It was my One Thing.

Now I understood why it was time for me to get out of the news business!

Next time: Start Connecting the Dots of YOUR Personal Brand!

Corralling My One Thing!

It took me a while to lasso that “One Thing” in my life – the one thing that, frankly, really got me out of bed every morning.

In the interim, my career as a TV News Correspondent had taken me into politics in Ottawa on Parliament Hill, and then after that to China as Beijing Bureau Chief for CTV and then NBC News.

In China, for the first time, I was in a position where the news didn’t come to me, I had to go and look for it. While most journalists really salivated over the next big story, I seemed to thrive in an environment where I had to go and find which story I wanted to tell.

As a result, I became a story machine, pumping out behind the scene features of China’s economic boom, and its social repercussions. Some of these reports pushed the limits of patience with China’s foreign ministry whose goal was to try to contain the foreign media.

On more than one occasion, my cameraman and I were taken in for some rather nasty interrogations. Still, I was able to forge into seemingly taboo subjects, such as, domestic violence, homosexuality, Aids and political dissidence, and I proudly sent my stories home, some of them international exclusives, every week to a North American audience.

While I eventually returned to Canada and spent another six years reporting nationally, and internationally, it occurred to me that I was a very different journalist then the one who left for Asia four years earlier. And what I discovered was that  I was becoming very clear about my “One Thing.”

In fact, like for most of us, our “One Thing” is the predominant theme running through our lives. Maybe you can already guess what mine is?

 

(NEXT TIME: How Former TV News Anchorman Lloyd Robertson finally helped me connect the dots?)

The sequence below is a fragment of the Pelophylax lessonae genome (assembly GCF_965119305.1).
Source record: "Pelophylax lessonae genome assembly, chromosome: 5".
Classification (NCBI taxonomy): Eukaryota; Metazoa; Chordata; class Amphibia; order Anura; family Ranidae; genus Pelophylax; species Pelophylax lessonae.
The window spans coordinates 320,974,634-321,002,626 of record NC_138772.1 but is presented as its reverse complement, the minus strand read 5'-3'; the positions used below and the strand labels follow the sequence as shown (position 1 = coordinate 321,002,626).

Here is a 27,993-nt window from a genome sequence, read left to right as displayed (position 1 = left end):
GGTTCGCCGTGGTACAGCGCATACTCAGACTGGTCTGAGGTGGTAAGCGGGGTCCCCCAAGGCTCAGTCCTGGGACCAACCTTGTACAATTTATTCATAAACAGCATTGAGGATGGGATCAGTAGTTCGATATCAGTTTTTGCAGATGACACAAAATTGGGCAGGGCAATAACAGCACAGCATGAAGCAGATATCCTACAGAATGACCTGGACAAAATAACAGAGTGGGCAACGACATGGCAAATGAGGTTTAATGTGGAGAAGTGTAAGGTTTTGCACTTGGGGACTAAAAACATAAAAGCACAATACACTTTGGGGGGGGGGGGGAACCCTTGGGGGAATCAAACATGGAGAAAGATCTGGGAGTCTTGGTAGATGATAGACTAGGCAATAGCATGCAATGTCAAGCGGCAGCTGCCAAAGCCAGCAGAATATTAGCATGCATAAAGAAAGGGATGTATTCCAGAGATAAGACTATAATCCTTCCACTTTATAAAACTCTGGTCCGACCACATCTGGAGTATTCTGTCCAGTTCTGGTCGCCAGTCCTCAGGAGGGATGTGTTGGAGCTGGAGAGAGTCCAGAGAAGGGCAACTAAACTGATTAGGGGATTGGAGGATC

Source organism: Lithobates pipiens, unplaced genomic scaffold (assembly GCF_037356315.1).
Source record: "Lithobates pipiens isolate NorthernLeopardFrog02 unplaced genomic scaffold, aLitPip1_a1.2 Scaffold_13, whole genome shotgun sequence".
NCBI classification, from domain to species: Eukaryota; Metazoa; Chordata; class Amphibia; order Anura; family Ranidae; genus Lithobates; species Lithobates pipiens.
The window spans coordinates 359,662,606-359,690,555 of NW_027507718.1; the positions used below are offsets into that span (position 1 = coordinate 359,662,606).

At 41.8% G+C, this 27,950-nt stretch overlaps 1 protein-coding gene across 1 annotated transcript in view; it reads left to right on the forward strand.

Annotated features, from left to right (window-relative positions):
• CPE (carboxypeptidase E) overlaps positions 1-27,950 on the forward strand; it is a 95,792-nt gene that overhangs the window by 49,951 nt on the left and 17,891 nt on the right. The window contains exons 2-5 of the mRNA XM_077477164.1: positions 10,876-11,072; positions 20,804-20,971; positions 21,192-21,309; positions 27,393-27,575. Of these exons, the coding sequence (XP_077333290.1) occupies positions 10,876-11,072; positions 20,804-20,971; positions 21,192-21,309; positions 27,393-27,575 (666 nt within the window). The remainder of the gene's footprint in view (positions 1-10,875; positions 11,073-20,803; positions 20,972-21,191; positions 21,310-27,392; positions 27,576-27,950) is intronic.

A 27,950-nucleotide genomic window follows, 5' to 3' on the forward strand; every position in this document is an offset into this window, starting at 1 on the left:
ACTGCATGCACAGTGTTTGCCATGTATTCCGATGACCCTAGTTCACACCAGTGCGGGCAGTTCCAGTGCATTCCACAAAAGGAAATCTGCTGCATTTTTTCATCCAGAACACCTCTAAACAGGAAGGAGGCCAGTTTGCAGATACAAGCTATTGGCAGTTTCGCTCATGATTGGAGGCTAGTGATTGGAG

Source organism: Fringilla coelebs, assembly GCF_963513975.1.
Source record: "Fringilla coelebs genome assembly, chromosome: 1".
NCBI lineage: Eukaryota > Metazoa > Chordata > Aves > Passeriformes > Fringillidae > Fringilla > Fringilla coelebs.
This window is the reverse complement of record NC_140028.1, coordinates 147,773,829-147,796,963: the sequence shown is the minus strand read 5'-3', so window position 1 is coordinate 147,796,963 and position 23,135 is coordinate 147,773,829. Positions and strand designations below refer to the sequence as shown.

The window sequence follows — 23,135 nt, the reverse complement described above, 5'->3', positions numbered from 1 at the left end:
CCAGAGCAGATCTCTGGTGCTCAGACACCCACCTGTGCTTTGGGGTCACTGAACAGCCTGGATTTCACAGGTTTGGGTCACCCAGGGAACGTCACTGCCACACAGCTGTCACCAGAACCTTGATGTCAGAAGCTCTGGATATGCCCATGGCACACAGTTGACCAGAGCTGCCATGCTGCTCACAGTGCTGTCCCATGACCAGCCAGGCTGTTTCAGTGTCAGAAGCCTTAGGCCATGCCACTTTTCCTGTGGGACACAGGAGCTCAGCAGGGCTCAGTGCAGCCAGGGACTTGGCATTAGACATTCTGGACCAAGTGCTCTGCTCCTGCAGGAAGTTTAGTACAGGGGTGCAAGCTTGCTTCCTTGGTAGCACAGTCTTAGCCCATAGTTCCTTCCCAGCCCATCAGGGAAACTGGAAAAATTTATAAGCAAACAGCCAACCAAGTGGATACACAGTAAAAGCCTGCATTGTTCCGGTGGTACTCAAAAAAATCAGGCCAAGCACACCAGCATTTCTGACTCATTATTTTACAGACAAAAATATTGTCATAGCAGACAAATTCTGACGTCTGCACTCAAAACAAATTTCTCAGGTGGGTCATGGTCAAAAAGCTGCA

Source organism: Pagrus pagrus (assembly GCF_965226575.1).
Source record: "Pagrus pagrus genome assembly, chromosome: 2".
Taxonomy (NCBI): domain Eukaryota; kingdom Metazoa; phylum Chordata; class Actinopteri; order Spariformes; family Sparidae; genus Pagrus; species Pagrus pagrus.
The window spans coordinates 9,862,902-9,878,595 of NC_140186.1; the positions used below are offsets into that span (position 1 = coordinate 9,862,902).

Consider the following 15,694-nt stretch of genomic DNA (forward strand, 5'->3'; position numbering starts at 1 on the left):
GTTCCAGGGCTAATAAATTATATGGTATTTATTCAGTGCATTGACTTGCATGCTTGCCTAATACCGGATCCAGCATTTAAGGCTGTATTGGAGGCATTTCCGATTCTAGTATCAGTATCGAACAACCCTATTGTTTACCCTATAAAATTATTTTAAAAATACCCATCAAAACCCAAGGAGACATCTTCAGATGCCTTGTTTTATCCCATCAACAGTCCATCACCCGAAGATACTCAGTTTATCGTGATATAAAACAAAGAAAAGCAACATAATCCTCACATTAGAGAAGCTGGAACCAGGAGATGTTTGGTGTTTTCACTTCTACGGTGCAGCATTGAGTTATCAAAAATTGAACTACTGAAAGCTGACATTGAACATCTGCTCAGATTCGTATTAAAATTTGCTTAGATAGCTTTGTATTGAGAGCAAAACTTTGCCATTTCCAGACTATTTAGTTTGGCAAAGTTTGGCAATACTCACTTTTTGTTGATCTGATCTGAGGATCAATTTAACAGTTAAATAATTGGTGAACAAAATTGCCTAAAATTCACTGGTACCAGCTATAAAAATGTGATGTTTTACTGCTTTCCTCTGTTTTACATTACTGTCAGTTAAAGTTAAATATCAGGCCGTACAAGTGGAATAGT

Personal Branding is All About “One Thing!”

One of my favorite all time movies is ‘City Slickers” with Billy Crystal. Have you seen it?  It’s a story about a guy who is hitting middle age and has lost his zest for life.

So Crystal heads off on a cattle drive across the American Midwest to find his purpose, and in this one wonderful scene, he is riding along side a weathered old cowhand typecast perfectly by Jack Palance.
With a cigarette dangling from the left side of a parched mouth and in a voice raked over gravel, Palance begins this memorable exchange.

“Do you know what the secret to life is?” Palance asks.

Crystal who, up to this point, had not been able to get more than a grunt or a spit from the old curmudgeon responds quickly with –

“No, what?”

Palance then holds up an index finger and utters one word.

“This.”

“Your finger?” asks Crystal being a smart ass.

Nonplussed, Palance pauses and says  – “One thing’.

Another Pause.  “Just one thing.”

Still holding up his finger, the old cowboy adds –

“You stick to that one thing and the rest don’t mean shit.”

Crystal now aware that he is being given a nugget of lifelong wisdom, however brief, asks–

“That’s great, but what’s the one thing?”

Palance delivering the pivotal line in the movie replies weighing heavily on every word  –

“That’s what you gotta figure out.”

I agree wholeheartedly.  Simple but so powerful.  The key to awaken your personal brand is to figure out your ONE THING. Have I got you thinking?

(Next time: I will tell you how I started to figure out my “ONE THING”.)

Personal Branding? It Starts With Your Story!

If you are going to release the power of your personal brand, you need to appreciate the power of your own story.


 That’s why the first thing I do with a new client is put them in front a video camera and ask them to tell me their life story.

And there’s a catch. They only get two minutes. Which coincidentally is the amount of time I was given to do a report for the evening news during my twenty-year career as a journalist.

I was lucky enough to get my first job at the Canadian Broadcasting Corporation, CBC Television, in the Montreal newsroom.  Being the newest member of an already seasoned team, of course, I had to pay my dues.

One of my first news reports, if you could call it that, was about a moose that got loose in downtown Montreal. I was also assigned to follow the annual pilgrimage of two Peregrine falcons who hatched their chicks fifty stories up on a downtown skyscraper. I knew I was hopelessly destined for the animal beat when they next assigned me to the rescue of three Mallard ducks whose fluffy little fannies got stuck to a nearby river during a spring thaw.